And maybe nothing all that strange ever happened at Big Ed's Gas Farm, but I wouldn’t trust any business located in Twin Peaks. 



But if you asked for my favorite classic TV gas station, it would be Murph’s Union 76, as seen in a series of commercials that aired over 14 years. Murph, the gruff-voiced by kindly owner, was played veteran character actor Richard X. Slattery.  

Commercials are never really welcome when you’re enjoying a show, but a 30-second visit to Murph’s was always low-key and pleasant enough that hitting the ‘mute’ button wasn’t necessary. 



I wish more commercials played like that now. And I also wish service stations still had someone to put air in my tires. Bowtie optional.


  1. A 1979 episode of "CHiPs" entitled "High Octane" was about the then-recent gasoline shortage. "Behind the Wheel," a 1979 episode of Bill Bixby's series "The Incredible Hulk," also made reference to the '79 gas crisis.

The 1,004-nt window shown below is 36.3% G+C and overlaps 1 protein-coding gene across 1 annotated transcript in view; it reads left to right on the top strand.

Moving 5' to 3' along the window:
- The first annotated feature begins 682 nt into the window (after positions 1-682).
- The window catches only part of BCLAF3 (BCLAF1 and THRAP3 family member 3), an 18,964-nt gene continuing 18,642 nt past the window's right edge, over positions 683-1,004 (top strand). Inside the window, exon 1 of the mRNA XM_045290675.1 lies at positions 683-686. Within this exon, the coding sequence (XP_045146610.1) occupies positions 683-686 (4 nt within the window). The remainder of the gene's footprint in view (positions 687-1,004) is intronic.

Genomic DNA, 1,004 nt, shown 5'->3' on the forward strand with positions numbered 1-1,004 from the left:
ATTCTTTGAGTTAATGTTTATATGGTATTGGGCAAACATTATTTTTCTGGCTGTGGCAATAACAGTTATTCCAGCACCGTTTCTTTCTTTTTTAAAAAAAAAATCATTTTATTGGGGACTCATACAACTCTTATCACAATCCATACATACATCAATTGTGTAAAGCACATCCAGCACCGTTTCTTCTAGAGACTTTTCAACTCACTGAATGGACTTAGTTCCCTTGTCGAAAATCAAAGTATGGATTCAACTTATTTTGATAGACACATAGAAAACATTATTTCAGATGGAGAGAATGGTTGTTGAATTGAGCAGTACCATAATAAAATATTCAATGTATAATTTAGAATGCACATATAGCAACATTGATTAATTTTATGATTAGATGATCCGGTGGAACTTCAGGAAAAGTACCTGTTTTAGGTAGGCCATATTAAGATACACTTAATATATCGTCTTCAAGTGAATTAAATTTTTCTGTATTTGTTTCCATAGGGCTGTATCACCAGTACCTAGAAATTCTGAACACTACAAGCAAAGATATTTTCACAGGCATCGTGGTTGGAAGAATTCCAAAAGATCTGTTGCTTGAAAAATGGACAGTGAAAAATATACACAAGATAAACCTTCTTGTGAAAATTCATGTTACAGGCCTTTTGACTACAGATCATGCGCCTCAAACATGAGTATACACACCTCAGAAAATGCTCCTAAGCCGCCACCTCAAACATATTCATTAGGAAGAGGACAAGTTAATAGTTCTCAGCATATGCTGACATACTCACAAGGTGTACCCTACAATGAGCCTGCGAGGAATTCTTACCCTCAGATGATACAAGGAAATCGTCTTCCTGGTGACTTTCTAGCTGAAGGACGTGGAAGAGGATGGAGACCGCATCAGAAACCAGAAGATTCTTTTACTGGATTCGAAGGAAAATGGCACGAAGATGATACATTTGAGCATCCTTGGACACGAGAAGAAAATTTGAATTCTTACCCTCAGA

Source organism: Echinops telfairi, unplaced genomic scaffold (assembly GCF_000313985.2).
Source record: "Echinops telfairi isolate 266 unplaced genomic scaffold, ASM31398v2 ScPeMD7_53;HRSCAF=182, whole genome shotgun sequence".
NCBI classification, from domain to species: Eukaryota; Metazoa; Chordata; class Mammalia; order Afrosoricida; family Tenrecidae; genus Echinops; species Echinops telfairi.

2. A great read David, this sure takes me back as well. Well, at least you never saw Goober decked out in a crisp paper hat & bow tie! But I can well remember us pulling into the local Boron or Esso filling station, we always had a polite, smiling attendant and for all that window washing, oil & tire checking I don't recall my mom ever tipping anyone!

    1. I can't remember if we tipped either! But now that I have to pay two bucks just to get five minutes of air to fill a tire, it serves them right!

  3. Don't forget the hose that dinged every time someone drove over it. Both of my brother's worked at and pumped gas at a gas station in their younger years. When I would visit them, I would always jump on the hose to make the bell ring, at least until they yelled at me to cut it out.